Finnish alcohol consumption tops list of Nordic countries
The Finns drink more alcohol per capita than any of the other nationalities in the Nordic region.
According to a survey carried out by the National Institute for Health and Welfare (THL), Finland has for the first time pushed ahead of Denmark, which had previously enjoyed the questionable honour of being the Nordic country with the highest annual per capita consumption.
Consumption adjusted to litres of pure alcohol exceeded ten litres per head in Finland (10.4 litres in 2008, down fractionally from the 10.5 recorded in 2007, but still sharply higher than the 8.8 litres of 1995), while the figure remained below 10 litres in all the other Nordic countries.
Norway and Iceland have the lowest annual consumption, at rather more than six litres per capita.
In broader European terms, aggregate consumption of alcohol in Finland is in the upper part of the mid-range.
Finns drink more or less the same amount in absolute terms as the French, whilst the Czechs, Irish, and Hungarians all drink rather more.
Nevertheless, daily use of alcohol remains relatively rare in Finland, and people turn instead to booze at the weekends. Drinking to get drunk and binge-drinking are both commonplace.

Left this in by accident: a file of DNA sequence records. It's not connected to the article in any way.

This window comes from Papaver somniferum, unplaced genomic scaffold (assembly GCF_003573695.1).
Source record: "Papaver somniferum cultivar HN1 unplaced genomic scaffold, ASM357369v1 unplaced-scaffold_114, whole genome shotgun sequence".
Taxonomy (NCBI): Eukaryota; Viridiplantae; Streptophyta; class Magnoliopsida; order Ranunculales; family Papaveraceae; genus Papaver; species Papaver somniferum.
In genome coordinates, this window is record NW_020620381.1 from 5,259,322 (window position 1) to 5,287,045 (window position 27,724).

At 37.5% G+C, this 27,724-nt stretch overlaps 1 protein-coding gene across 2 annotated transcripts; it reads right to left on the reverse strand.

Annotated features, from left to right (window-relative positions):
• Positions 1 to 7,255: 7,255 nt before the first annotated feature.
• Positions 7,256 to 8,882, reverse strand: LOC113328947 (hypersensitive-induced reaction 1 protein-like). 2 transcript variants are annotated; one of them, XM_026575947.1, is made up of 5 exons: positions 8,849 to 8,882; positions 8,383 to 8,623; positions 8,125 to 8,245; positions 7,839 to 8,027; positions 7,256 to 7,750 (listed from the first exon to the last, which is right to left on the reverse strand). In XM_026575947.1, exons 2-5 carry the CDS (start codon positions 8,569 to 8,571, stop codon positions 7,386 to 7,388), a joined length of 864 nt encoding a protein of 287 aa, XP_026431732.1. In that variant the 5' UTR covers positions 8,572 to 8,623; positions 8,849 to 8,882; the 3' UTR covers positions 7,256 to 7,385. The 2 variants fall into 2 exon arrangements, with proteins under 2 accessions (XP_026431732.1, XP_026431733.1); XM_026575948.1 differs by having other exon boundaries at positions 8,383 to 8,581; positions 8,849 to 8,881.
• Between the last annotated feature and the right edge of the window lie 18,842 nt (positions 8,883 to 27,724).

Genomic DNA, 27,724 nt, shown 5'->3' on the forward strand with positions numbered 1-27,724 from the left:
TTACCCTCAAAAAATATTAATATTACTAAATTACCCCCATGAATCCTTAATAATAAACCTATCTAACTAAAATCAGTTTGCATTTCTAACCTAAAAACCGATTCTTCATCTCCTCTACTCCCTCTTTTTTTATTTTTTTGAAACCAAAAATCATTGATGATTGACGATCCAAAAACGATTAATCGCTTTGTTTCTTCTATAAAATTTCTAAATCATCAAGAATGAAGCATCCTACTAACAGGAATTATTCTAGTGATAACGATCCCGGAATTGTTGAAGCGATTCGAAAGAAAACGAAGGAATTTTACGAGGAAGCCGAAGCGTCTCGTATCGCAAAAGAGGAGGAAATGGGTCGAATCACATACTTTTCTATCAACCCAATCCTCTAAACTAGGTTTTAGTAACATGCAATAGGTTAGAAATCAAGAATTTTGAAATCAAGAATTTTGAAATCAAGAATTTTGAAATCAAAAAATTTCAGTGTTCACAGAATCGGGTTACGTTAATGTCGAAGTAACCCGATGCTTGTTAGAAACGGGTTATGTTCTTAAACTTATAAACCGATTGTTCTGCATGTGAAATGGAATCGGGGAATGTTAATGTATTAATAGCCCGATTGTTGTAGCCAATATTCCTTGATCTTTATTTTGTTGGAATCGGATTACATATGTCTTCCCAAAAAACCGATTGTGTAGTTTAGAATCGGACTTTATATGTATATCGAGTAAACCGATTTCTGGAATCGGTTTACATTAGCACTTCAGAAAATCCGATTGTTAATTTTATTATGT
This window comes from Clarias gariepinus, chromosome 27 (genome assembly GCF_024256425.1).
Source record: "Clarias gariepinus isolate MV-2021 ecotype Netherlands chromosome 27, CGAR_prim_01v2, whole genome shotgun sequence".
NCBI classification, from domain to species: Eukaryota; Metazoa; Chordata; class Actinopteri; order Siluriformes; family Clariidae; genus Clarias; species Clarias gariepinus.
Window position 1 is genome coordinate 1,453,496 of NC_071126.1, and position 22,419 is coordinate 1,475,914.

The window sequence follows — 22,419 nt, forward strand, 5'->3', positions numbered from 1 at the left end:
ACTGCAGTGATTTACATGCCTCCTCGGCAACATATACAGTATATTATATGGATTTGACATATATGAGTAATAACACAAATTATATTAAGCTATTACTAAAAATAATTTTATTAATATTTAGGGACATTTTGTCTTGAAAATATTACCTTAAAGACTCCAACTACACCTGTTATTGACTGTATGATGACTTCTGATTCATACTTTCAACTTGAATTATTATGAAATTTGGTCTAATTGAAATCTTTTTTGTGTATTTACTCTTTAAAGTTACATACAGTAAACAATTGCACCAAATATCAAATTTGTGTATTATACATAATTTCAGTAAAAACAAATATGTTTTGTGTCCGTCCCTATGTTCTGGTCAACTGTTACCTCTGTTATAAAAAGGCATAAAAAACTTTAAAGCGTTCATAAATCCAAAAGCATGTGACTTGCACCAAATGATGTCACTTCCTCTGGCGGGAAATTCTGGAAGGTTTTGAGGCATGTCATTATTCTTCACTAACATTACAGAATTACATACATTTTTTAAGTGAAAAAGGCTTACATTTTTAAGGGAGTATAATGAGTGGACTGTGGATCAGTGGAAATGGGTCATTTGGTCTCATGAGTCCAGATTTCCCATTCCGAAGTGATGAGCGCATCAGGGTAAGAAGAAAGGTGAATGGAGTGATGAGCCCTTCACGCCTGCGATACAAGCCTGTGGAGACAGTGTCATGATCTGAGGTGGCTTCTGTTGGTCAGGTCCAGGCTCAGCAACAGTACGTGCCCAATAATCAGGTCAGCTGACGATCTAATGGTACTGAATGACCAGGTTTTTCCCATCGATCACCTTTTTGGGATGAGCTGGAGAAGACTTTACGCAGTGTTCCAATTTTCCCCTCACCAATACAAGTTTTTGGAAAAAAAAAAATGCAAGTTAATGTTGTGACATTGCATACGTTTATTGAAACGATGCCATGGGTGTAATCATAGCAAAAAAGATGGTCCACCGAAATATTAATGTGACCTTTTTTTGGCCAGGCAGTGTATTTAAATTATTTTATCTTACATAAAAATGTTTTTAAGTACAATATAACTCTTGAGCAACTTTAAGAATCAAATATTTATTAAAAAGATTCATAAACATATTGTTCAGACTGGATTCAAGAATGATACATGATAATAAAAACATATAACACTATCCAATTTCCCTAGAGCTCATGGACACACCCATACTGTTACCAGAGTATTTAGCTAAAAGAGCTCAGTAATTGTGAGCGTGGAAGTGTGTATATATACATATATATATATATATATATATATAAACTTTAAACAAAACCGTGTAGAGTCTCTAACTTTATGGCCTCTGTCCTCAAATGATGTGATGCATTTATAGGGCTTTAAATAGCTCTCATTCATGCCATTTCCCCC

Consumption has been on the rise in particular among women and pensioners, while young people are drinking less.
According to the THL report, the growth in consumption has increased the ill-effects of drinking.
This has been manifested particularly in a sharp rise in alcohol-related deaths, with alcohol-related diseases and accidental alcohol poisoning becoming a very significant cause of death among working-age men and women.
Equally, other social and health-related adverse effects have grown in recent years, most strikingly after the sharp tax cuts on alcohol introduced in 2004.
The current economic downturn and the decline in citizens' purchasing power and increasing unemployment could nevertheless change matters and send consumption downwards once again, believes the National Institute for Health and Welfare.
Furthermore, the increased hazards associated with drinking have produced a more negative mindset with regard to alcohol policy in Finland.
Recently political decision-makers have taken a stronger line on restrictions, for example in the shortening of opening hours for retail sales and the banning of bulk discounts on supermarket beers.
Previously in HS International Edition:
Parliament debates restrictions on alcohol advertising (9.12.2008)
Statistics Finland: Alcohol kills increasing numbers of working-age Finns (5.12.2008)
Rise in alcohol tax leads to surge in personal imports from Estonia (22.8.2008)
More teenagers stay sober, but binge drinking more common among those who drink (4.5.2009)
Cirrhosis of the liver mortality increasing in Finland faster than elsewhere in Europe (4.5.2009)
Alcohol involved in one in three accidental deaths (25.3.2009)
New Year brings an end to bulk beer discounts; alcohol taxes raised across the board (2.1.2008)
Sales of alcohol reach new record (11.10.2007)
Yearbook of Alcohol and Drug Statistics 2008 (.pdf file)
National Institute for Health and Welfare